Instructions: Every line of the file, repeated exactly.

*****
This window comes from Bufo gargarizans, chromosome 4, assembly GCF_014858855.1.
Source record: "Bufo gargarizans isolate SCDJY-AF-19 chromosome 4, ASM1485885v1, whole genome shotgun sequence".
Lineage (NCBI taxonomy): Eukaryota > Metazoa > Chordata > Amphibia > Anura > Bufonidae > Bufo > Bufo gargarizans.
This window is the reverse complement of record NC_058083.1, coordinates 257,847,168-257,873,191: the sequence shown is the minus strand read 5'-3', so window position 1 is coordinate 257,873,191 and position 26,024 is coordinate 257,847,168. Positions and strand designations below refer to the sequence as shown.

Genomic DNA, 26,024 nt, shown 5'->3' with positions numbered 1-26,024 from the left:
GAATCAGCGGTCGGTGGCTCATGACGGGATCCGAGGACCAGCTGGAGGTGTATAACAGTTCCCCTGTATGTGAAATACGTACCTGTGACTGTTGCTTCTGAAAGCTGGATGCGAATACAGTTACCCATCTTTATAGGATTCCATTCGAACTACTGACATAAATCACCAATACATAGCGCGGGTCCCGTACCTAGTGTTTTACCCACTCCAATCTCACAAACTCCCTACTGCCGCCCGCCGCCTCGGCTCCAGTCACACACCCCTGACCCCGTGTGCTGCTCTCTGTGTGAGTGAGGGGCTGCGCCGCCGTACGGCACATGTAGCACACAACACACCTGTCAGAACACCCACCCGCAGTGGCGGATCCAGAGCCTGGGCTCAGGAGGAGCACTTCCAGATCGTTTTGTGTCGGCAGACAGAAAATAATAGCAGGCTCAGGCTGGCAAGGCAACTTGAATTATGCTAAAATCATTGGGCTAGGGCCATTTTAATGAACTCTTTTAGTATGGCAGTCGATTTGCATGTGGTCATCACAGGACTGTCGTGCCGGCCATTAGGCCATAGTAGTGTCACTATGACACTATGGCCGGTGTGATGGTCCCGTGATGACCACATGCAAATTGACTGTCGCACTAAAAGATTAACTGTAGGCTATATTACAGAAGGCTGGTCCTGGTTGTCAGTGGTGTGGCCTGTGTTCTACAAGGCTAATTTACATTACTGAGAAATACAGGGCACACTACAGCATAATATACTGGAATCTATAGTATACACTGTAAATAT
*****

This window comes from Bufo gargarizans, chromosome 4, assembly GCF_014858855.1.
Source record: "Bufo gargarizans isolate SCDJY-AF-19 chromosome 4, ASM1485885v1, whole genome shotgun sequence".
Lineage (NCBI taxonomy): Eukaryota > Metazoa > Chordata > Amphibia > Anura > Bufonidae > Bufo > Bufo gargarizans.
This window is the reverse complement of record NC_058083.1, coordinates 257,847,168-257,873,191: the sequence shown is the minus strand read 5'-3', so window position 1 is coordinate 257,873,191 and position 26,024 is coordinate 257,847,168. Positions and strand designations below refer to the sequence as shown.

Genomic DNA, 26,024 nt, shown 5'->3' with positions numbered 1-26,024 from the left:
GAATCAGCGGTCGGTGGCTCATGACGGGATCCGAGGACCAGCTGGAGGTGTATAACAGTTCCCCTGTATGTGAAATACGTACCTGTGACTGTTGCTTCTGAAAGCTGGATGCGAATACAGTTACCCATCTTTATAGGATTCCATTCGAACTACTGACATAAATCACCAATACATAGCGCGGGTCCCGTACCTAGTGTTTTACCCACTCCAATCTCACAAACTCCCTACTGCCGCCCGCCGCCTCGGCTCCAGTCACACACCCCTGACCCCGTGTGCTGCTCTCTGTGTGAGTGAGGGGCTGCGCCGCCGTACGGCACATGTAGCACACAACACACCTGTCAGAACACCCACCCGCAGTGGCGGATCCAGAGCCTGGGCTCAGGAGGAGCACTTCCAGATCGTTTTGTGTCGGCAGACAGAAAATAATAGCAGGCTCAGGCTGGCAAGGCAACTTGAATTATGCTAAAATCATTGGGCTAGGGCCATTTTAATGAACTCTTTTAGTATGGCAGTCGATTTGCATGTGGTCATCACAGGACTGTCGTGCCGGCCATTAGGCCATAGTAGTGTCACTATGACACTATGGCCGGTGTGATGGTCCCGTGATGACCACATGCAAATTGACTGTCGCACTAAAAGATTAACTGTAGGCTATATTACAGAAGGCTGGTCCTGGTTGTCAGTGGTGTGGCCTGTGTTCTACAAGGCTAATTTACATTACTGAGAAATACAGGGCACACTACAGCATAATATACTGGAATCTATAGTATACACTGTAAATAT